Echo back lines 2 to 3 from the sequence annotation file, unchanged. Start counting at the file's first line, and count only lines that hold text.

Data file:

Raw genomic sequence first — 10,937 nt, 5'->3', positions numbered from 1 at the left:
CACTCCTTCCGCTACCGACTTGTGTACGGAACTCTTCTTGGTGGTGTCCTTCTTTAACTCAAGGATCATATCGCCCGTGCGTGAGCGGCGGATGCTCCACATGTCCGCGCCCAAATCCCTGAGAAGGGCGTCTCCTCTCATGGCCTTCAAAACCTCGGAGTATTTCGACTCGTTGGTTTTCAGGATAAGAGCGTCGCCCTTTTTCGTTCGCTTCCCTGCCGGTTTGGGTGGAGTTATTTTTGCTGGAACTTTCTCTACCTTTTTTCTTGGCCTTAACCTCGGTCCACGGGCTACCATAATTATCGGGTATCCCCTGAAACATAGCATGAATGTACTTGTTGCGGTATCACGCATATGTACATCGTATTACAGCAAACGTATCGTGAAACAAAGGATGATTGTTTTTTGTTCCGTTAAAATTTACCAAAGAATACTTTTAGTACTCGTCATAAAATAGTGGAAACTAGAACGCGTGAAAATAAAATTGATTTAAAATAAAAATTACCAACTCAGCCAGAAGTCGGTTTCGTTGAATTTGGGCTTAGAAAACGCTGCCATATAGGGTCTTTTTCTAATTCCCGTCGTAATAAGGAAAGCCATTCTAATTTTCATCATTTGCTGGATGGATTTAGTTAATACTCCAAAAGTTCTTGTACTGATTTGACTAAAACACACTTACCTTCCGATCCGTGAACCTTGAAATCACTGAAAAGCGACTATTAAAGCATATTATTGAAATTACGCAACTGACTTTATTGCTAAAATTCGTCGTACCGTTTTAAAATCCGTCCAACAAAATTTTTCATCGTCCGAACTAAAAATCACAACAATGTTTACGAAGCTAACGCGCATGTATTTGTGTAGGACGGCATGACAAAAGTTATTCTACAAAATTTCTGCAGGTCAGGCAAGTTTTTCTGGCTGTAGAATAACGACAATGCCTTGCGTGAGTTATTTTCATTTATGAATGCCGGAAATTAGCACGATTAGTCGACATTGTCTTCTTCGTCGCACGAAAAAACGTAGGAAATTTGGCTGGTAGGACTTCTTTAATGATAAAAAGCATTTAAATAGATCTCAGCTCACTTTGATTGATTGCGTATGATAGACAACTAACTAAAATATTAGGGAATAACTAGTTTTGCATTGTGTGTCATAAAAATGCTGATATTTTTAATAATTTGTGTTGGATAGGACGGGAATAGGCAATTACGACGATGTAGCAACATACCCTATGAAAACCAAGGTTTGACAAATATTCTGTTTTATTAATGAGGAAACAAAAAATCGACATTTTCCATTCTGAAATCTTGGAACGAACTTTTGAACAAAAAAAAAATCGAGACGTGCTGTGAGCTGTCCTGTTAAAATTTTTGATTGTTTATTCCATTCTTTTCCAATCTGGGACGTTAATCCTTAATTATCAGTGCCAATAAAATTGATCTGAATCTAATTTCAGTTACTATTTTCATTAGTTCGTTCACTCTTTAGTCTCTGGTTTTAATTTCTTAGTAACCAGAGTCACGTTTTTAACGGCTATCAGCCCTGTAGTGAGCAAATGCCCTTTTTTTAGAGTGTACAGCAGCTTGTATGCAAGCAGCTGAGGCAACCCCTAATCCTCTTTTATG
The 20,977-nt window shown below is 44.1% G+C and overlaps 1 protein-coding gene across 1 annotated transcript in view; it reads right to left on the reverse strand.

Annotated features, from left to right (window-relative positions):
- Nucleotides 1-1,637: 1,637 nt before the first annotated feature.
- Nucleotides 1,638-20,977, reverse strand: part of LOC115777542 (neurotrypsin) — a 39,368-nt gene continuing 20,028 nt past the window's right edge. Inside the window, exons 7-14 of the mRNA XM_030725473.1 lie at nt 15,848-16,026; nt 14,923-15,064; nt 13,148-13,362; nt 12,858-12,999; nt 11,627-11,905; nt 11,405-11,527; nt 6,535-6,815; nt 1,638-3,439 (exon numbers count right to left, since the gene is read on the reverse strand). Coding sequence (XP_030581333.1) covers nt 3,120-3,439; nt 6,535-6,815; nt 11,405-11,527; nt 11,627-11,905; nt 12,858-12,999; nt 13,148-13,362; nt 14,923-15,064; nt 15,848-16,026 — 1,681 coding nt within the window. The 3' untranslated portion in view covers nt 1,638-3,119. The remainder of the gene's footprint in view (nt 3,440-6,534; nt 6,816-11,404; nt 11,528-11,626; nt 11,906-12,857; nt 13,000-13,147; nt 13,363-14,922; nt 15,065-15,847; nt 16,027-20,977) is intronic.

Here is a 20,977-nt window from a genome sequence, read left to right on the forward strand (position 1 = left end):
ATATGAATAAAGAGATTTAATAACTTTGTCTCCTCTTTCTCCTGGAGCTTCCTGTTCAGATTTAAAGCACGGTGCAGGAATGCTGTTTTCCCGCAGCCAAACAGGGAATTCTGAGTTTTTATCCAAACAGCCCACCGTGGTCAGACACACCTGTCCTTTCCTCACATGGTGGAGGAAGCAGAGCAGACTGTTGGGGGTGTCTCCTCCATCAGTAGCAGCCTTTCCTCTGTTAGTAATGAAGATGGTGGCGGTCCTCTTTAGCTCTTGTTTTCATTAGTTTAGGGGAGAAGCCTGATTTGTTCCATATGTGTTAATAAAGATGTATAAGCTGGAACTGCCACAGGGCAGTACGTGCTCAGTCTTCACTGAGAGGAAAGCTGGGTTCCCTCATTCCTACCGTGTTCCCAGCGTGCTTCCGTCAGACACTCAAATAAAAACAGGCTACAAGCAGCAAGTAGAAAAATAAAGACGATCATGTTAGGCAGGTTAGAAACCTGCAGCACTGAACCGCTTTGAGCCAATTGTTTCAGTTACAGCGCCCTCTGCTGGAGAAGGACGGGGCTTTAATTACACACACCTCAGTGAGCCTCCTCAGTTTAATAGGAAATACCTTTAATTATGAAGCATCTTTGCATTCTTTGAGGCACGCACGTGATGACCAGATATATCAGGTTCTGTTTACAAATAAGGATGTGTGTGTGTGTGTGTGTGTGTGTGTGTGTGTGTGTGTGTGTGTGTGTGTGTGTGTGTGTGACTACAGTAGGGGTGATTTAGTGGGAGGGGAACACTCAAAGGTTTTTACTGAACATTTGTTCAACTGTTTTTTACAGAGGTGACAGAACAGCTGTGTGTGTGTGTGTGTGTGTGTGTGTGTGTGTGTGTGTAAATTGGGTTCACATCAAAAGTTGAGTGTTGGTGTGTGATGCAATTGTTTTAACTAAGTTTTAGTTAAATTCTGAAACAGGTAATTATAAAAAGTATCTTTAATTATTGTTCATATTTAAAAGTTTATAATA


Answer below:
CACTCCTTCCGCTACCGACTTGTGTACGGAACTCTTCTTGGTGGTGTCCTTCTTTAACTCAAGGATCATATCGCCCGTGCGTGAGCGGCGGATGCTCCACATGTCCGCGCCCAAATCCCTGAGAAGGGCGTCTCCTCTCATGGCCTTCAAAACCTCGGAGTATTTCGACTCGTTGGTTTTCAGGATAAGAGCGTCGCCCTTTTTCGTTCGCTTCCCTGCCGGTTTGGGTGGAGTTATTTTTGCTGGAACTTTCTCTACCTTTTTTCTTGGCCTTAACCTCGGTCCACGGGCTACCATAATTATCGGGTATCCCCTGAAACATAGCATGAATGTACTTGTTGCGGTATCACGCATATGTACATCGTATTACAGCAAACGTATCGTGAAACAAAGGATGATTGTTTTTTGTTCCGTTAAAATTTACCAAAGAATACTTTTAGTACTCGTCATAAAATAGTGGAAACTAGAACGCGTGAAAATAAAATTGATTTAAAATAAAAATTACCAACTCAGCCAGAAGTCGGTTTCGTTGAATTTGGGCTTAGAAAACGCTGCCATATAGGGTCTTTTTCTAATTCCCGTCGTAATAAGGAAAGCCATTCTAATTTTCATCATTTGCTGGATGGATTTAGTTAATACTCCAAAAGTTCTTGTACTGATTTGACTAAAACACACTTACCTTCCGATCCGTGAACCTTGAAATCACTGAAAAGCGACTATTAAAGCATATTATTGAAATTACGCAACTGACTTTATTGCTAAAATTCGTCGTACCGTTTTAAAATCCGTCCAACAAAATTTTTCATCGTCCGAACTAAAAATCACAACAATGTTTACGAAGCTAACGCGCATGTATTTGTGTAGGACGGCATGACAAAAGTTATTCTACAAAATTTCTGCAGGTCAGGCAAGTTTTTCTGGCTGTAGAATAACGACAATGCCTTGCGTGAGTTATTTTCATTTATGAATGCCGGAAATTAGCACGATTAGTCGACATTGTCTTCTTCGTCGCACGAAAAAACGTAGGAAATTTGGCTGGTAGGACTTCTTTAATGATAAAAAGCATTTAAATAGATCTCAGCTCACTTTGATTGATTGCGTATGATAGACAACTAACTAAAATATTAGGGAATAACTAGTTTTGCATTGTGTGTCATAAAAATGCTGATATTTTTAATAATTTGTGTTGGATAGGACGGGAATAGGCAATTACGACGATGTAGCAACATACCCTATGAAAACCAAGGTTTGACAAATATTCTGTTTTATTAATGAGGAAACAAAAAATCGACATTTTCCATTCTGAAATCTTGGAACGAACTTTTGAACAAAAAAAAAATCGAGACGTGCTGTGAGCTGTCCTGTTAAAATTTTTGATTGTTTATTCCATTCTTTTCCAATCTGGGACGTTAATCCTTAATTATCAGTGCCAATAAAATTGATCTGAATCTAATTTCAGTTACTATTTTCATTAGTTCGTTCACTCTTTAGTCTCTGGTTTTAATTTCTTAGTAACCAGAGTCACGTTTTTAACGGCTATCAGCCCTGTAGTGAGCAAATGCCCTTTTTTTAGAGTGTACAGCAGCTTGTATGCAAGCAGCTGAGGCAACCCCTAATCCTCTTTTATG
The 20,977-nt window shown below is 44.1% G+C and overlaps 1 protein-coding gene across 1 annotated transcript in view; it reads right to left on the reverse strand.